Evelyn Stevens can’t enter a three-week-long bike race like the celebrated Tour de France, which finishes up in Paris on Sunday. That choice has been made for her by cycling’s international governing body, the UCI, which limits women’s multiday or stage races to less than half that duration.
This is not something that sits well with many top women around the world, including Stevens, who gave up an investment banking career on Wall Street seven years ago to become a professional cyclist. Her own stock gained value quickly. Stevens has won two national time trial titles, a world silver medal in the time trial, several stage races and the Fleche-Wallonne one-day classic.
She didn’t know how her body and mind would react to a longer event, but she heard it might help her endurance in the long run -- that’s what the guys say -- and she chafed at the idea that she couldn’t test her limits.
So Stevens organized her own Grand Tour, the longest, hardest stretch she could string together on the calendar: Back-to-back races in Europe that totaled 17 straight days and 959 miles of racing.
She wobbled in the first one, by her own high standards. She won the second. She feels different, more impervious to mental and physical exhaustion. And she thinks she made a statement more emphatic than any written manifesto.
"The point of it is, the female body, we can race Grand Tour lengths," Stevens said from her home base in the Bay Area. "We’re not going to get weaker throughout it.
"Going into it, it was more of a personal thing, 'Can I do this?' and then as it went along it was, 'Wait a minute, if I can do this, all these other women that I compete against, they can do it as well.' It’s just a matter of having the opportunity to showcase ourselves."
Women raced in their own Tour de France on some of the same roads and nearly as many days as the men’s in the 1980s, but the race lost organizational and sponsor support and gradually devolved and disappeared. Rules passed since then grandfathered a few existing races but capped one-day race distances, average distances during stage races and number of days in stage races at considerably lower levels than men’s races.
Stevens had company on the expedition that linked the roads of the 10-day Giro Rosa in Italy -- generally considered the toughest race on the women’s itinerary -- with those of the 7-day Thuringen-Rundfahrt in Germany. Her Specialized-lululemon team director Ronny Lauke, soigneur Beth Duryea and two of the team’s mechanics worked both events and teammate Trixi Worrack of Germany raced each day during the same stretch.
They didn’t make a big deal of it beforehand; Stevens mentioned the idea to me in a casual conversation at the Tour of California. This week, she said she thought it was better to be low-key.
"The worst thing to do is go out and discuss it and then not be able to finish it," said Stevens, who previously had never raced more than 10 consecutive days.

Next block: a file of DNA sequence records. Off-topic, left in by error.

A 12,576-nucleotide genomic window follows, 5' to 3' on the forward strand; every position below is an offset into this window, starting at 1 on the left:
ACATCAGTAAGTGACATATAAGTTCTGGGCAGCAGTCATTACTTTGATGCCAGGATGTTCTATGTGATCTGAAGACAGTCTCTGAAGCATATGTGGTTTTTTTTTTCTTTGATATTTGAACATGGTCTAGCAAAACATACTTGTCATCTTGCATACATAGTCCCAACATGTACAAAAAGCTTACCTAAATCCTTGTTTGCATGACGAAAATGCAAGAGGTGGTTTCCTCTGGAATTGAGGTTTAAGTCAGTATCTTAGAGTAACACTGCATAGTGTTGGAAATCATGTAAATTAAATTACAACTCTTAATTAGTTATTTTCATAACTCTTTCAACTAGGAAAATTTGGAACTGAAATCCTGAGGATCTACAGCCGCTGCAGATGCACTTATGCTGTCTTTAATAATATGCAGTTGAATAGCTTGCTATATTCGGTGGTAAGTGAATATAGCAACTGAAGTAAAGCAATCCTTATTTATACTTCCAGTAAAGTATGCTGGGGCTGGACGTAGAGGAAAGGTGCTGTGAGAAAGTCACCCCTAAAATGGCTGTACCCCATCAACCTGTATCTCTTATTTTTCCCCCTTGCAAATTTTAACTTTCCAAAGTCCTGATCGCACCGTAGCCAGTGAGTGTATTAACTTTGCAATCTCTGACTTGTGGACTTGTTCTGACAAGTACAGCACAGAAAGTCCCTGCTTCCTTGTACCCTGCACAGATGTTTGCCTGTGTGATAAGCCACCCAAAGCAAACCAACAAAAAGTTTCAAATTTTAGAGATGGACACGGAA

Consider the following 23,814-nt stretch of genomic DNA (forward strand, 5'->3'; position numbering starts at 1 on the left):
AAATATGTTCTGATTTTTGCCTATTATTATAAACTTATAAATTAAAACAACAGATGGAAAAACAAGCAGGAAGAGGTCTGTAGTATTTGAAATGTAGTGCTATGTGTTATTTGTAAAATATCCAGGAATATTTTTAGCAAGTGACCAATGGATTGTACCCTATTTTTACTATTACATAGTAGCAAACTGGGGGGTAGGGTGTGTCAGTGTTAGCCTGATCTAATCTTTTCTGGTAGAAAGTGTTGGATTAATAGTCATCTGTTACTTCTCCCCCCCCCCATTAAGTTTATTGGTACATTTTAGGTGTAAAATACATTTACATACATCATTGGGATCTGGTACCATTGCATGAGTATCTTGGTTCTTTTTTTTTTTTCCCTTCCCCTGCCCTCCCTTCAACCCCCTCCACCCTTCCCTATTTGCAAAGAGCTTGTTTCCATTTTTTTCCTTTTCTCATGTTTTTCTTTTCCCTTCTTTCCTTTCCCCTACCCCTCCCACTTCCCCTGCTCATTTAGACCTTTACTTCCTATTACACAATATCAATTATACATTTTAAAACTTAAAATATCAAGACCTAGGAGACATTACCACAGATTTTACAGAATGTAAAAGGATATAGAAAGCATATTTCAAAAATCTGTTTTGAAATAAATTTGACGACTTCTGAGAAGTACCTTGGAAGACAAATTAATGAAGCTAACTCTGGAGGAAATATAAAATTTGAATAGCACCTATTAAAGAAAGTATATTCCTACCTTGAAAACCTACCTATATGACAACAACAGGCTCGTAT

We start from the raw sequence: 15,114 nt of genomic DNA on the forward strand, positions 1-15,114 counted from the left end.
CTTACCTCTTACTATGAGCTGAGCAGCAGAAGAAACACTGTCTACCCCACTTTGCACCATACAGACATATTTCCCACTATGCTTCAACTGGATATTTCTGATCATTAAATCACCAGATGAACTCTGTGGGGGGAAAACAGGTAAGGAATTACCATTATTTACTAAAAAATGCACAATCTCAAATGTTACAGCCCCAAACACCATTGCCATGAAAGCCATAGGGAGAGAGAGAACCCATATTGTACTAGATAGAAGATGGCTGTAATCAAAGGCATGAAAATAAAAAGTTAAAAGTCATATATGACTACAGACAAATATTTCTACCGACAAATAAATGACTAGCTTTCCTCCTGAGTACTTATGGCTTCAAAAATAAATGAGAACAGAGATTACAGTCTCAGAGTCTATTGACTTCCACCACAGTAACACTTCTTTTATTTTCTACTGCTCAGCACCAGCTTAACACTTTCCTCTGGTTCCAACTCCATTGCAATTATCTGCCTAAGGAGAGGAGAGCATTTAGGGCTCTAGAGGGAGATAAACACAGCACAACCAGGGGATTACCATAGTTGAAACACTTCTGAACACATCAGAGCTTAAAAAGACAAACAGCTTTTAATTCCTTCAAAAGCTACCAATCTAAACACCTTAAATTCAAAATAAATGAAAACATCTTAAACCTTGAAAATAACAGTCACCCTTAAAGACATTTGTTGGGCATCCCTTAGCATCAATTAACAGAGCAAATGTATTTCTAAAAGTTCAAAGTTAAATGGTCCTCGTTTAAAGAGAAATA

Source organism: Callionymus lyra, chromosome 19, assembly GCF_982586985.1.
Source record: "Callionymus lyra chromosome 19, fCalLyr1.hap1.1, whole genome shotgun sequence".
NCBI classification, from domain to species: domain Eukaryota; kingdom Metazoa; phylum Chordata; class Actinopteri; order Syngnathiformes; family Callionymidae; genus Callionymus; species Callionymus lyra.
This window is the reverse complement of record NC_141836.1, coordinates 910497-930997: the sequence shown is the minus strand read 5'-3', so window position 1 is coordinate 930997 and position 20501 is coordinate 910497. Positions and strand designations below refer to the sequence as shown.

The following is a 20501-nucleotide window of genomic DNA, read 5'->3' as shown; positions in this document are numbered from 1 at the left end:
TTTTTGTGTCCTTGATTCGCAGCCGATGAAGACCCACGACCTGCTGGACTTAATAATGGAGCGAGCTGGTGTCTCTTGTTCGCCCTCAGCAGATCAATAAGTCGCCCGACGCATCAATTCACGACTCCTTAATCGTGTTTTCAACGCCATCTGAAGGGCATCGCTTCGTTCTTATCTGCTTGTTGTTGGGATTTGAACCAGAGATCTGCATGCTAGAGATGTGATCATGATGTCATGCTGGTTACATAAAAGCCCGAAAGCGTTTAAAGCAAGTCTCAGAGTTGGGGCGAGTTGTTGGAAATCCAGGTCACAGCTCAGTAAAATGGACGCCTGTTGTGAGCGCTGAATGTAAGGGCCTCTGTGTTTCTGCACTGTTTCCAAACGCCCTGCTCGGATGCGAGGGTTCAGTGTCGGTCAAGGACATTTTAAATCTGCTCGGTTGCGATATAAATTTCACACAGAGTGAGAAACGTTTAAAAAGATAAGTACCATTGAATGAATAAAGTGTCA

That discretion proved wise when Stevens didn’t race well in the Giro (where she finished third in 2012), for reasons she hasn’t entirely pinned down. She finished 15th, almost 15 minutes behind winner Marianne Vos of the Netherlands as Vos’ Rabobank-Liv team swept the podium.
"The reason I’m most proud of the win in Thuringen is that I was not racing as well as I have in the past at the Giro," Stevens said. "Just not being a factor was mentally a very challenging experience for me. I raced my hardest, but my best just wasn’t enough."
After finishing the Giro’s last climb to the Santuario del Ghisallo near Lake Como, Stevens and Worrack jumped into a team car to be driven to the Bergamo airport, flew to Munich and shuttled to their hotel. The next day, they drove five hours to the start of the Thuringen race, pre-rode the prologue time trial course and raced that evening.
Things got better from there.
"The most fascinating part of the experience was that I got stronger," Stevens said. "I hit my best one-minute power (numbers) of the year on Day 16 of it.
"You hit this point of tired and it doesn’t really get any worse. You’re just there. Once I realized, 'I’m gonna hurt for this amount of time,' it actually got easier. It was interesting to see how the body and mind adapted to it."
By the time Stevens won Stage 4 at Thuringen, she had reached a Zen state of fatigued exertion, although she found eating to be like shoveling tasteless coal into a furnace and had trouble throttling down to go to sleep. She took the overall by 42 seconds over Great Britain’s Lizzie Armitstead.
Stevens has no formal plans to present her story to the UCI or major race organizers. A women’s commission is studying various issues for the governing body and there is debate within the peloton about how quickly the caps should change, because there is less depth in the women’s ranks worldwide.
It's a turbulent time in women's cycling. The sport is full of compelling personalities, but event organizers and teams have found it challenging to stay on an even financial keel. Stevens' team just announced an interesting and creative gamble, launching a crowdfunding model aimed at replacing part of its support from sponsorship contracts that expire this year.
"Part of me didn’t realize I could make a statement until afterwards," Stevens said. "Your actions speak much louder than the words do."
She won’t return to Europe until next month, and thus will be watching from home on Sunday as the top women’s teams duke it out in Paris at La Course by le Tour de France, finishing a few hours ahead of the final stage of the men's race.
“The Tour de France transcends cycling, and for a women’s event to be part of it for the first time since the 1980s is really monumental," Stevens said. “It’s a shame I can’t be on the start line there, but I think these 17 days is a contribution to women’s cycling in another way."